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Municipal Bond Interest Tax-Exemption Targeted in Federal Budget Discussions

December 7, 2012

As 2012 draws to a close, the federal government is struggling with the looming fiscal cliff. While there is bipartisan support to avoid sequestration, how to do that remains controversial. 

 

Eliminating or limiting the federal tax exemption on interest earned from municipal bonds is one particularly troublesome proposal on the table in both the fiscal cliff and future federal tax reform discussions.

Municipal bond interest is, and has always been, exempt from taxes. This distinction provides a significant benefit to investors, and allows cities access to investors they would not typically reach in the taxable bond market. If the bond interest exemption is either eliminated or capped, the costs for infrastructure financing for things like schools, roads, sewer systems, bridges and fire stations will increase.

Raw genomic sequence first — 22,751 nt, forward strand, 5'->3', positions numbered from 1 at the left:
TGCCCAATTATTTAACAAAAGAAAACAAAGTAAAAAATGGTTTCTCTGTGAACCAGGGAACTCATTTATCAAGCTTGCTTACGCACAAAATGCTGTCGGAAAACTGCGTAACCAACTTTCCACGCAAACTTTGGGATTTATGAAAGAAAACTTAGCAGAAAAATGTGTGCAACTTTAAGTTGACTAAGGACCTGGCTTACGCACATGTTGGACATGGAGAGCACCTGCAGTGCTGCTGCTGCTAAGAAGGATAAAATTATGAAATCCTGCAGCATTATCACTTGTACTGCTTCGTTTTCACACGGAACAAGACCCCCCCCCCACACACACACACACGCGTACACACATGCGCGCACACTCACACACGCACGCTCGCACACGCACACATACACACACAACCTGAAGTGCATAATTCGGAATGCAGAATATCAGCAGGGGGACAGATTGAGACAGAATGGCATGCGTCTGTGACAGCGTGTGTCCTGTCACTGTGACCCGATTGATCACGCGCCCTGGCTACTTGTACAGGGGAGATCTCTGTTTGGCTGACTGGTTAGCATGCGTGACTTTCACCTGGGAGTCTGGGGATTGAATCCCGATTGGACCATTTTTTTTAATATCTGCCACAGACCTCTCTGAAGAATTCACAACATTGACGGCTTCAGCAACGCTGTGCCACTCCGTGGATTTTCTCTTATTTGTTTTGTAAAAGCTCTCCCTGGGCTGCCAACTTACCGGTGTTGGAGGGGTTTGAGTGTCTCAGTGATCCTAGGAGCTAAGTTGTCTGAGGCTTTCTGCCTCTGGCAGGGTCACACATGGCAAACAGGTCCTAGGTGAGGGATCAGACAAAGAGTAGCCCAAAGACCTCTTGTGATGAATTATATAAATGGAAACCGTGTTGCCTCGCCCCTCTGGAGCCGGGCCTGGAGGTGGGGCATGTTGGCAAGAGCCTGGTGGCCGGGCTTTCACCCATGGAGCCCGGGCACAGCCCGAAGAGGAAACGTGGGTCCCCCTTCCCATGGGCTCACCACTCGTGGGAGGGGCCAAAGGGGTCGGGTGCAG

When talking to congressional representatives, cities should stress the importance of keeping municipal bonds exempt from taxes. Representatives should remember:

  • Tax exempt bonds fund local infrastructure that creates and supports jobs and competitive businesses nationwide.
  • It is imperative that Congress protect the ability of state and local governments to access cost-effective capital through the use of tax-exempt municipal bonds. 
  • While deficit reduction is important, it is also important that the federal budget is not balanced at the expense of local governments that are already struggling with their own budget challenges.  

More information on this issue can be found on the Municipal Bonds for America's website. A copy of the League’s letter, as well as a sample letter for cities, can be found on the League’s website.



 
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